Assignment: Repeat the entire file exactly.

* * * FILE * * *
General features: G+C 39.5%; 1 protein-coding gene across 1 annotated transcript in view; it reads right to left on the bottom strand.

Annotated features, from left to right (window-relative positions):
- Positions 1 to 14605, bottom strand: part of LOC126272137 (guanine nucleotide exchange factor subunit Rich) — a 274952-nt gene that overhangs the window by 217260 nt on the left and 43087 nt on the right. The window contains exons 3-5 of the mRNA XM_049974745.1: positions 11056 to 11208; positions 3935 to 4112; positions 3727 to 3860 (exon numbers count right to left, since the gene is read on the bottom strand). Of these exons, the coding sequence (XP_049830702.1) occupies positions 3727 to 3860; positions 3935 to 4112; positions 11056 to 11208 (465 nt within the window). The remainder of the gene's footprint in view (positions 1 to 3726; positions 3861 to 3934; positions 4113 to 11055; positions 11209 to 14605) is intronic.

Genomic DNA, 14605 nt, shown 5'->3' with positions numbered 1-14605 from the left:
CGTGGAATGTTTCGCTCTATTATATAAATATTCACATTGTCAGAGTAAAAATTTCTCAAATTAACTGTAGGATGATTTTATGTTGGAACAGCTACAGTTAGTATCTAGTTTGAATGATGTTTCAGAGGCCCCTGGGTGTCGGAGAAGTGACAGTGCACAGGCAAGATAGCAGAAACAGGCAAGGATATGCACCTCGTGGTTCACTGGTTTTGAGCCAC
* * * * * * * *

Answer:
General features: G+C 39.5%; 1 protein-coding gene across 1 annotated transcript in view; it reads right to left on the bottom strand.

Annotated features, from left to right (window-relative positions):
- Positions 1 to 14605, bottom strand: part of LOC126272137 (guanine nucleotide exchange factor subunit Rich) — a 274952-nt gene that overhangs the window by 217260 nt on the left and 43087 nt on the right. The window contains exons 3-5 of the mRNA XM_049974745.1: positions 11056 to 11208; positions 3935 to 4112; positions 3727 to 3860 (exon numbers count right to left, since the gene is read on the bottom strand). Of these exons, the coding sequence (XP_049830702.1) occupies positions 3727 to 3860; positions 3935 to 4112; positions 11056 to 11208 (465 nt within the window). The remainder of the gene's footprint in view (positions 1 to 3726; positions 3861 to 3934; positions 4113 to 11055; positions 11209 to 14605) is intronic.

Genomic DNA, 14605 nt, shown 5'->3' with positions numbered 1-14605 from the left:
CGTGGAATGTTTCGCTCTATTATATAAATATTCACATTGTCAGAGTAAAAATTTCTCAAATTAACTGTAGGATGATTTTATGTTGGAACAGCTACAGTTAGTATCTAGTTTGAATGATGTTTCAGAGGCCCCTGGGTGTCGGAGAAGTGACAGTGCACAGGCAAGATAGCAGAAACAGGCAAGGATATGCACCTCGTGGTTCACTGGTTTTGAGCCAC